Save a Fawn, Hunt a Coyote
The howls sent chills down my spine. They always do. Ever since I was a boy on my first deer hunt in Texas. The eeriness of those high-pitched wales in the predawn darkness sent me into the floor of the box blind overlooking the vast tangle of mesquite. If I laid down, they wouldn’t be able to see me. Nearly 30 years later, on a humid southern summer evening, that same hit-the-deck feeling flooded my nervous system though I didn’t dare move more for fear of ridicule than scaring the dogs before my hunting buddy and I had a chance to shoot. Minutes later, however, our rifle reports echoed through the Tennessee hills as one; two less predators would roam the woods.
Most important is where and how you choose to setup. Actually, let’s back up for one second. The first consideration before you put in the work to hunt coyotes is making sure they are in the area. Sit in the dark and listen, you’ll know.
Hunt in a wide open space if you can help it. So much of the landscape east of the Mississippi River is densely wooded, allowing limited visibility. Folks in the Midwest and beyond have it pretty well made to see long distances. Get up high where you can see as much of the surrounding landscape as possible and nothing can surprise you from behind as you sit with your face in the wind.
Once you begin calling, sit still with your rifle at the ready. If you’ve never killed a coyote despite repeated efforts, we can guarantee it’s not because you haven’t called one in. They are wily creatures and the epitome of stealthy.
Even though a lot of varmint hunters are using AR-style semi-automatics to hunt coyotes these days, some of us are still proponents of the bolt gun. While a 30-round clip is great for sending multiple warning sounds to every coyote in the county, the notion of working a bolt makes you take your time and shoot wisely. Plus, bolt-action varmint rifles are way more accurate. A smaller, soft-kicking caliber, such as a .22-250 or .223, will enable you to recover quicker after the shot.
With so many to choose from on today’s market, where do you begin? For starters, we would suggest a riflescope with a big ocular lens that allows a lot of light to pass through to your eye no matter the lighting condition. Let’s assume you’re hunting in the early morning and late evening. (If you can legally hunt at night, yet don’t own the fancy lights or want to pay the price for a night-vision scope, an old-fashioned spotlight, especially in the glow of a full moon, works well.)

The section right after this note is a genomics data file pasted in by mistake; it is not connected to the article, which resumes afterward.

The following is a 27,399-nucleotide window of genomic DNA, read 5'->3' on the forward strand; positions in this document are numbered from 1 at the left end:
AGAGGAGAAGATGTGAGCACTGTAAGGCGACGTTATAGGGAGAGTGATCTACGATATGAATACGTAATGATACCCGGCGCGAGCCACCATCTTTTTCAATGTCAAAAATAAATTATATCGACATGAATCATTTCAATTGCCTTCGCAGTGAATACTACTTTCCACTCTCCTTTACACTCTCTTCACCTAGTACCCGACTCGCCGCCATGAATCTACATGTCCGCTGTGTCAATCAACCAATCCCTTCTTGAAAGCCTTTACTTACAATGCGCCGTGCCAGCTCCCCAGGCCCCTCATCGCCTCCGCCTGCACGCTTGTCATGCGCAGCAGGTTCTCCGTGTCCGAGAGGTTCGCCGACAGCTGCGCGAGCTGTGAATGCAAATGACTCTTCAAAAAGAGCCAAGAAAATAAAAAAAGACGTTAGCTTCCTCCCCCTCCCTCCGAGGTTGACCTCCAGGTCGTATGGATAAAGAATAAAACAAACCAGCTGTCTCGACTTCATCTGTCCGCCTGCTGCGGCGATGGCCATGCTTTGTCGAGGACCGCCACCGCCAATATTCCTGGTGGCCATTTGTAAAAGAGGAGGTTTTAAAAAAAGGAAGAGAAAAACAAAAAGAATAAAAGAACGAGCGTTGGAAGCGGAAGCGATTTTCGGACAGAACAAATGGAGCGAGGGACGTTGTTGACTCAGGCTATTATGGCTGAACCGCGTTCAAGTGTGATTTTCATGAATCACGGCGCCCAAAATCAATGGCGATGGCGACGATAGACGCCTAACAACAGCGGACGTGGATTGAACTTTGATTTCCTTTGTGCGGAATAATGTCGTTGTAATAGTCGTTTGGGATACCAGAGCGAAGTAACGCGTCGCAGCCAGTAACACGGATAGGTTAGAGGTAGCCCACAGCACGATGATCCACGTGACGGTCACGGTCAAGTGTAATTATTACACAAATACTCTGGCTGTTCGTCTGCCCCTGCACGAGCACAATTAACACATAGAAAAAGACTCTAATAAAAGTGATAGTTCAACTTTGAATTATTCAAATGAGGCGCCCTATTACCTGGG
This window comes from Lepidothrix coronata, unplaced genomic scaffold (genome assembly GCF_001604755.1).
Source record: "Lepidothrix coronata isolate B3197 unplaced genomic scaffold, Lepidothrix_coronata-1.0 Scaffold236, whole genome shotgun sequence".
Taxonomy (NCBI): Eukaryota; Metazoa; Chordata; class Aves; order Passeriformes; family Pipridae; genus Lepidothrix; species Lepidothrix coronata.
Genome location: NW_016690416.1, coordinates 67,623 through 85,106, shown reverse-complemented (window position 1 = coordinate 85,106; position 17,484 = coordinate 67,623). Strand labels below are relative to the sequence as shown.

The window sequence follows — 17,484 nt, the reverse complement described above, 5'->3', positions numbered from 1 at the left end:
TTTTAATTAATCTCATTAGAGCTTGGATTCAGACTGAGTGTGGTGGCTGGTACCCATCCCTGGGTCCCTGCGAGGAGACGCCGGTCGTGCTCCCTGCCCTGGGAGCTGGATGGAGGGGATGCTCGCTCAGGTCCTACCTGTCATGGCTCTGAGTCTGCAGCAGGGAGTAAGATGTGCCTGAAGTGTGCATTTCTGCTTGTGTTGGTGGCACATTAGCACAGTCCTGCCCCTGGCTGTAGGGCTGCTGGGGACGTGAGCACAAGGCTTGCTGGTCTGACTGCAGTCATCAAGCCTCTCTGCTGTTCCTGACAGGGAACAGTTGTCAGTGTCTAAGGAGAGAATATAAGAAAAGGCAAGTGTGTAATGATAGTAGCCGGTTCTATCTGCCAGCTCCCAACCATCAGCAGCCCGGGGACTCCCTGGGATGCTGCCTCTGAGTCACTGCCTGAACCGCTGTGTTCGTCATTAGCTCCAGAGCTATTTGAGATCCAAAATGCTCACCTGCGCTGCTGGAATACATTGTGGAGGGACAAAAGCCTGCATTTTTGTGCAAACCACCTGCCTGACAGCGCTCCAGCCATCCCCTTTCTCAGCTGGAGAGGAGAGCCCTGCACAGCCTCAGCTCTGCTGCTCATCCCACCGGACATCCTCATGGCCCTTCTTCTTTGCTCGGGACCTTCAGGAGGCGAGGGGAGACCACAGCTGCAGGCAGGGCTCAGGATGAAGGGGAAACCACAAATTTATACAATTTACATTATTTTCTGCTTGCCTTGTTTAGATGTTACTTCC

Coyotes are notorious hunters of the night, when the air has cooled and the wind is down. This allows them to smell and hear much better. However, they can also be killed during the day. A 4x-5x zoom scope is a good bet for short- and long-range shots. So, a large ocular, good zoom and if you can, throw in a BDC reticle, and you’ll have a pretty fine varmint hunting riflescope.
Calls and Decoys
Calls are important to both locate ‘yotes and draw them in. For the sake of argument, we like an electronic call, especially for novices, that emulates the sounds of stress that draw in hungry predators. And they allow you to remain hands free.
There are a few useful decoys available. In fact, you can actually buy a call with a spring-loaded tail that flips back in forth while the call is in use. Other companies, like Montana Decoy, offer a rabbit decoy (good for distress calls) and a coyote decoy (good for howling, with the effect of trying to draw in a potential mate). Decoys aren’t as important as the call, but they can help bring weary coyotes into shooting range.
Just last week I was walking the same property where my buddy and I found recent success and spooked five buzzards that had been sitting on the ground. And rarely does a buzzard sit unless it’s feasting. The skeleton was still intact and it didn’t take a forensic scientist to quickly identify the remains of a fawn. The grass was matted where those damned ol’ coyotes had dragged it down then laid around while they took turns on the young, tender meat.
The farm, as far as I know, hasn’t been hunted much over the years save for the few days I make use of my free time. Turns out I’ve been itching to shoot my Bergara BCR24 Varmint Hunter in .22-250 Rem. a few more times before deer season begins. And if I can save another fawn or two by killing a few more coyotes, well, it seems I’ve just made weekend plans.